Chorister Guide To Keeping Conductors In Line
The conductor stars in every concert and takes the credit for all your hard work. The basic training of every choral singer should also include the art of one-upmanship to let the conductor know who really is the backbone behind the choir. The following guide is a fun take on developing the unique relationship between singer and conductor. The only chorister guide providing a tongue-in-cheek look at keeping your choir leader, musical director or conductor in line.
Wait until late into the rehearsal before letting the conductor know that you don’t have the music.
Tell the conductor that you can’t find the beat. Conductors are rather sensitive about their stick technique, so challenge it frequently.
Complain about the temperature of the rehearsal room, the lighting, crowded space and of course a draft. It’s better to be doing this when the conductor is feeling pressured.
Ask for a re-audition or seat change. Ask often. Give the conductor the impression that you are about to quit. Let the conductor know you’re there as a personal favour.
Bury your head in the music just before they cue.
Loudly clear your throat during pauses (tenors are trained to do this from birth). Quiet instrumental interludes are perfect opportunities for you to blow your nose.
After you’ve gone over a rather long piece, ask the conductor if your C# was in tune. This is more effective when there were no C# in the piece you were practicing.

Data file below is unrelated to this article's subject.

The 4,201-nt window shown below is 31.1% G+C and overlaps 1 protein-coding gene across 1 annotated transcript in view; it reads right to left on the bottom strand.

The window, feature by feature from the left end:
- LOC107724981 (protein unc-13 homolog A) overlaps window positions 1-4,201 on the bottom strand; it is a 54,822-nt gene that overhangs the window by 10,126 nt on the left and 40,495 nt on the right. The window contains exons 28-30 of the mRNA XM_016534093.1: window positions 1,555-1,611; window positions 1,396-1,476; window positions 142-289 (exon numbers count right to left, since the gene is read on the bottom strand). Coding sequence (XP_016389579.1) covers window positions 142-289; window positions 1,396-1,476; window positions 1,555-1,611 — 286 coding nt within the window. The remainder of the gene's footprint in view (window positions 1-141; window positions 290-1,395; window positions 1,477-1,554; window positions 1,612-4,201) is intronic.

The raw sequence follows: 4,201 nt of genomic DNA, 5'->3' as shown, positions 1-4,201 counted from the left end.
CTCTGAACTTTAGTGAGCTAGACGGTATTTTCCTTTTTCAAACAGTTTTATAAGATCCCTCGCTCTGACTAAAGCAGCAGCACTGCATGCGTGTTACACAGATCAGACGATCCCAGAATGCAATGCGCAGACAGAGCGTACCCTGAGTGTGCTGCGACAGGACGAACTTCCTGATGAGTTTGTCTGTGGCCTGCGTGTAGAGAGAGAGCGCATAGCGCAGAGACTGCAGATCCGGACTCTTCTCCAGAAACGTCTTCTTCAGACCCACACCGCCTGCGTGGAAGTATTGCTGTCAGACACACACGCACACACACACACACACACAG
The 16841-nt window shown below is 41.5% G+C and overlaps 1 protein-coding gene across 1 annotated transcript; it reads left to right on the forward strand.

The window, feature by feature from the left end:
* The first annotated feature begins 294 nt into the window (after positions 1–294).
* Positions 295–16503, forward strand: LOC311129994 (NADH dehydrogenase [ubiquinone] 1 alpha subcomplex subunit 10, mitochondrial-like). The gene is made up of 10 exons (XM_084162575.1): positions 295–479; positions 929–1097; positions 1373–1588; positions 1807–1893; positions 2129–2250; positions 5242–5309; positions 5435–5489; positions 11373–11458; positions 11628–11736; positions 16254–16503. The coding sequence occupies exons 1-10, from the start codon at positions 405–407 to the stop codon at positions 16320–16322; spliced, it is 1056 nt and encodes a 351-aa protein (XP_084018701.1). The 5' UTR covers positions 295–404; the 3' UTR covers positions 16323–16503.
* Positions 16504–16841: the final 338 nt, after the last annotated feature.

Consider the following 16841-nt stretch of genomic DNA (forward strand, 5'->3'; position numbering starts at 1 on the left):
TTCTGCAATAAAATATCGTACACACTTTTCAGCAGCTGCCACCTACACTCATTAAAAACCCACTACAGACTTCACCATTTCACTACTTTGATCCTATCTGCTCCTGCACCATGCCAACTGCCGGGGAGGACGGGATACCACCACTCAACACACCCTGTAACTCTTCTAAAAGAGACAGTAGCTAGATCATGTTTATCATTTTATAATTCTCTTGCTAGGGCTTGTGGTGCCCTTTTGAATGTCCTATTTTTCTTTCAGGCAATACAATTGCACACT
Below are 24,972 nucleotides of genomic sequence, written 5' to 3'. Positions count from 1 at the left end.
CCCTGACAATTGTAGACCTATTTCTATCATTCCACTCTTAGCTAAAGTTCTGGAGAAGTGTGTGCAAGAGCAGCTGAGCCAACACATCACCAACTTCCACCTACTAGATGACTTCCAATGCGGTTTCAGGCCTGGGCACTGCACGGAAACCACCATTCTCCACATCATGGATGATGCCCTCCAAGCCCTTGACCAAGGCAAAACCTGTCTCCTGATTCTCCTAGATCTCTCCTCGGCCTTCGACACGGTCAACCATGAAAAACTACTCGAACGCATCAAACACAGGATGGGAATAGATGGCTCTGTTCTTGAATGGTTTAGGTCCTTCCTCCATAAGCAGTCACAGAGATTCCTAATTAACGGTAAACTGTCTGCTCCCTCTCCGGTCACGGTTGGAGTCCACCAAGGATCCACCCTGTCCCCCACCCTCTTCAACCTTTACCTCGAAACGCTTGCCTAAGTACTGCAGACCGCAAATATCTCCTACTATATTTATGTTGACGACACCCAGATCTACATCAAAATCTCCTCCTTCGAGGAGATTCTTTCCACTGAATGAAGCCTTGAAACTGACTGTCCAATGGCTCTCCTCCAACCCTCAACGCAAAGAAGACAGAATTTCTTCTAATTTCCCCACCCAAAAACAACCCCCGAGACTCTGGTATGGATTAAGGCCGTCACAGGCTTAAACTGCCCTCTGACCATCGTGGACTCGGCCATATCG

At dramatic moments in the music, especially if the conductor is emoting, be busy marking your music so that the climaxes will sound empty and disappointing.
Where possible, sing your part either an octave above or below what is written. This is excellent ear-training for the conductor. If he hears the pitch, deny it hehemently and claim that it must have been the combination tone.
If you are singing in a language which the conductor is the least bit unfamiliar, ask them as many questions as possible about the meaning of individual words. If this fails, ask them about the pronunciation of the most difficult words. Occasionally, say the word twice (in exactly the same way) and ask their preference. If they remark that they sound similar, give them a look of utter disdain and mumble under your breath about the ‘subtleties of inflection’.
Ask the conductor if they have listened to the von Karajan recording of the piece. Imply that they could learn a thing or two from is. It’s also good to ask, ‘is this the first time you’ve conducted this piece?’
If your articulation differs from that of others singing the same phrase, stick to your guns. Do not ask the conductor which is correct until backstage just before the concert.
Find an excuse to leave rehearsal about 15 minutes early so that others become restless and start to figet. It’s also good to look at your watch frequently and shake it in disbelief occasionally.
Make every effort to take the attention away from the podium and put it on you, where it belongs!
I take no credit as being the author of the above, I am merely passing the guide on to those who may find it useful or humorous. As far as I am aware, this article appeared in the Summer 1990 newsletter of the British Columbia Chorus Federation. Since then it has appeared in several British musical society magazines. Helen